Your doctor has years of training and experience and can usually identify issues.
However, your doctor is usually basing diagnosis and decisions off the “average” or in some cases, what’s easiest for him.
He does not know your body, your pain tolerance or the way you communicate or don’t communicate problems.
Which means that sometimes, he will make a call which isn’t exactly right for your birth.
Many women forget that they have rights in pregnancy & childbirth.
Just like any other situation, no person can touch you or do anything to you without your permission – if they do, they run the chance that you could charge them with assault or sue.
Women have been conditioned to believe that the doctor is in charge and they must do what they’re told.
Although doctors, midwives and nurses are trained to do a job which involves keeping you and your child as healthy as possible, not all decisions are made simply based on your personal situation or best interests.
Often decisions are based on hospital timelines, policies, or even opening up more patient beds, holidays and the end of shifts.
You have the right to say no to anything or anyone during your birth – a medical professional or trainees.
However you also want to develop a relationship with your medical carers so that they are willing to work with you instead of feeling they have to fight with you every step of the way, and simply refusing all the time won’t build that trusting relationship.
This article will guide you through the steps of standing up for your rights while still staying on amicable terms with your caregivers.
The Dead Baby Card
This is one of the more common and unscrupulous methods medical staff use to convince a woman that she should make a decision that they’re advocating.
Starting any conversation with “Your baby could/will die if…”
• You don’t have a glucose test.
• You don’t get an induction.
• You don’t have a c/section.
• You want to VBAC.
• You choose midwife or homebirth based care.
• You don’t have an ECV/episiotomy/drugs/other interventions
• Or any other reason.
Is emotional blackmail, plain and simple, unless the sentence is followed by FACTS or anything other than broad generalisations.
This is an attempt to make a woman make a decision not based on research, evidence or her own preferences but on fear.
The decision may or may not be the right one in the situation, but that is the woman’s choice, based on getting all the facts, not with threats to her child’s life.
Saying No While Still Working Well With Medical Staff
Saying no to a carer who is simply trying to do their job and follow the hospital rules will likely get their back up and make them more difficult to work with. Here are some methods you can use to work with them while still making the best decisions for your own care.
1. Plan ahead.
Check with your midwife or obstetrician ahead of time whether your birth plan is manageable. This way you have time to work on either convincing them to let you do what you want, or finding a mutual way of reaching the same goal.
If your care providers haven’t seen your birth plan, they can’t tell you if anything in it isn’t supported by the hospital. Here’s a good guide to a natural birth plan. Some common things women want that not all hospitals as yet support, include birthing upright, delayed cord clamping and eating during labor.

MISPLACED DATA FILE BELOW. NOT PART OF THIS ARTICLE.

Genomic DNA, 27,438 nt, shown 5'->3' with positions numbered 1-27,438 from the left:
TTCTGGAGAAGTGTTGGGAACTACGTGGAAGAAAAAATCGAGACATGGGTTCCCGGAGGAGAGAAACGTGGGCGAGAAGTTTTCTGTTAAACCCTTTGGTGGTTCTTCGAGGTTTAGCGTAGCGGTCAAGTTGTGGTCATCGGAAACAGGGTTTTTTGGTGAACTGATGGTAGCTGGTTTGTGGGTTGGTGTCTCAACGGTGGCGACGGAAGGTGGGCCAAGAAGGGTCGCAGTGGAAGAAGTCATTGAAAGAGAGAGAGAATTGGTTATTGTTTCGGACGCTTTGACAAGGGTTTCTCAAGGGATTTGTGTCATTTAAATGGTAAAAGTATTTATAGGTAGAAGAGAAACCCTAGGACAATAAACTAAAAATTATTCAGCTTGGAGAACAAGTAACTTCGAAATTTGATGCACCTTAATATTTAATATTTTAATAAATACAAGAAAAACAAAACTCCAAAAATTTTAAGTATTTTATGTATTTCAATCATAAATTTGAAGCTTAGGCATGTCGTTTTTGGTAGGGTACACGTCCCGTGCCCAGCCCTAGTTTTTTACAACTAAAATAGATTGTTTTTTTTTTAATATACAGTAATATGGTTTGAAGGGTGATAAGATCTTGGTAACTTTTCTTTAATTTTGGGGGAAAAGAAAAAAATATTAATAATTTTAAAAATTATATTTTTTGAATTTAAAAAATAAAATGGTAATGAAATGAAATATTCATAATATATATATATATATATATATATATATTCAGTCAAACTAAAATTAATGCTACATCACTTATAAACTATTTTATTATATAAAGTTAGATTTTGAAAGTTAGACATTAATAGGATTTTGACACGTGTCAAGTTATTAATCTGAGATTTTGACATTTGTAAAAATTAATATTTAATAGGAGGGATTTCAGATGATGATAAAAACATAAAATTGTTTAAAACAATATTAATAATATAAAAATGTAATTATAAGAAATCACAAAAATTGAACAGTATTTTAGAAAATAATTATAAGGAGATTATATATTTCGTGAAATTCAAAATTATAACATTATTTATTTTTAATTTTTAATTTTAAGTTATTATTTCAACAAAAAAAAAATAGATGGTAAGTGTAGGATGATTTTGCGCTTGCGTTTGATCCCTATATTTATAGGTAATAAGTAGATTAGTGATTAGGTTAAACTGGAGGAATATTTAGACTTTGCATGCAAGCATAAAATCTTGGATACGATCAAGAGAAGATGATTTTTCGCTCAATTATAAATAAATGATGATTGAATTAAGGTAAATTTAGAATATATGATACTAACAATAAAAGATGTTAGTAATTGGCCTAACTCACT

2. Ask for time to decide.
It’s rare that you’ll be asked to make a decision that can’t wait even a few minutes. As long as it’s not an immediate life and death situation, request that medical staff leave the room while you discuss the decision with your partner and/or support people.
3. Ask for a deeper explanation.
If your carer’s reasoning doesn’t make complete sense to you, or you want more information, ask! Make sure you’re informed both of the risks FOR and AGAINST the procedure, and how much having or not having it will cause issues.
Ask what happens if the procedure doesn’t work. If you’re worried about what’s involved, ask more questions. Was the answer something neutral like “It’s hospital policy?” Ask to see the hospital policy!
-If I don’t have the procedure, what are the risks?
-If I don’t choose to induce now, and wait a week, what will happen?
-Is this standard hospital practice or specific to my case?
-Do you have any research to back that up?
4. Look for a compromise.
Don’t flat out refuse – staff will think you’re not easy to work with and will be less likely to try to accommodate your decisions. Look for a compromise – ask if you can wait an extra hour for the procedure or if you can try a different method.
EXAMPLE: If your doctor wants to do continual monitoring with you laying on your back, ask if you can do intermittent monitoring or use a portable monitor instead, so you can stay upright.
5. Acknowledge and explain.
Don’t simply refuse point blank. Acknowledge that you understand why they’re recommending that course of treatment and that you understand the risks. Then explain why you feel you’d rather not make this decision or wait for a later time.
6. Get more support.
Having trouble making yourself heard? Feeling passive? Not good at standing up to authority? Get your partner, or a close friend to help you. Or hire a doula who can help support you in what you want and is hired by YOU to support you how YOU want.
7. Get a new carer.
If you’ve tried everything but you still feel that every time you refuse to follow the exact steps your carer lays out for you, it’s a huge struggle, look for another carer if it’s at all possible. While many doctors and midwives do their best to support their patients, others care more about their jobs and getting patients in and out of hospital to a timeline.
If it’s not working out, do what you need to, to get a carer who makes you feel safe and listened to.
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